Graveside services will be held on Friday, August 11, at 10 a.m. at Skylawn Memorial Park, Gan Hazikaron, San Mateo, Highway 92 W. and Skyline Blvd. At a later date, there will be a service of Celebration of her Life. In lieu of flowers, contributions may be made to the charity of your choice.
(Sinai Redwood City)
September 15, 1945 – August 3, 2017
Sandra Meyer was born in Seattle, WA on Sept. 15, 1945 to Maurice David Rutledge, z”l and Mollie Sterling Rutledge, z”l. She married Burton in 1965 in Los Angeles. Sandra was an L.A. transplant who became an integral part of the San Francisco community. She earned a master’s degree in gerontology, which she put to use at Montefiore Senior Center at the San Francisco JCC and various other establishments. Sandra was a member of Congregation Beth Sholom and an active volunteer for the S.F. Family Foundation.
Sandra was happily married for 51 years and is survived by her husband, Burton Meyer. She is also survived by daughter Hyla Shubb (Zack) and grandsons Lincoln and Desmond Shubb; daughter Marissa Meyer; her twin sister Sheila Mizrahi and nephew Benjamin Mizrahi; brother Arthur Rutledge (Diana) and niece Alyssa; and cousin Debbie Persselin, as well as her beloved cats, Tallulah and Cassie. Anyone who met her could never forget her.
Services were on Aug. 7, 2017 at the Home of Peace Cemetery Chapel in Colma, CA. Donations in Sandra’s memory would be appreciated at the SPCA.
(Sinai Memorial Chapel – San Francisco)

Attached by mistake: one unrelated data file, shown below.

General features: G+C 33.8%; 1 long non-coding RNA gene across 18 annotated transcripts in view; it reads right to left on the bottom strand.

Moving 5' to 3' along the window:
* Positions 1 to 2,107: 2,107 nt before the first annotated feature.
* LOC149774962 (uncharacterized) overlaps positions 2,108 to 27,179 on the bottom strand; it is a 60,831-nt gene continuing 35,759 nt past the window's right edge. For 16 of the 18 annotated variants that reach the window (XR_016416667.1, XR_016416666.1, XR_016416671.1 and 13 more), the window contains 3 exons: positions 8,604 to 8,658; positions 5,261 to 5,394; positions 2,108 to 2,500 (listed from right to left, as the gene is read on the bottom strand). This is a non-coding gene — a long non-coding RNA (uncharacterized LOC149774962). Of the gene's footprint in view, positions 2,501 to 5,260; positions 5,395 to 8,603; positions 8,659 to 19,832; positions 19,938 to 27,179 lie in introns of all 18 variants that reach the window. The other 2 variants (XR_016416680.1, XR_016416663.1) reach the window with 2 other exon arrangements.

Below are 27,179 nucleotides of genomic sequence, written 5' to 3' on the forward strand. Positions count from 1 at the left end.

Eric S. (Tavy) Schmier died of lung cancer at age 70 on July 9, 2017 at the home of his brother and sister-in law in Larkspur, California. He was known as Tavy, his nickname, until law school.
Eric was born in Detroit, Michigan as the second of four children to Walter and Beverly Schmier. He was raised in Huntington Woods, Michigan and attended the University of Michigan and Hastings College of the Law. He served in the United States Navy on the USS Constellation. He lived in Larkspur for almost 40 years and attended Congregation Kol Shofar in Tiburon, CA.
In a lifelong partnership with his brother Ken, Eric had distinguished careers in retailing and industrial real estate redevelopment. In 1985 he became a board member of the Boys and Girls Clubs of Oakland, served as its president, and remained dedicated to it for the remainder of his life.
He is survived by his friend Ellen Tobe. He is also survived by his mother; siblings Michael Schmier (Jeanette Richards), Kenneth Schmier (Lisa) and Sara Aftergood (Dr. David); as well as nephews Aaron Aftergood (Jenny) and Jacob Aftergood and niece Hannah Reinstein (Yos).
The funeral and memorial service were held on July 11.
The family suggests donations in memory of Eric Schmier be made to the Oakland Boys and Girls Clubs.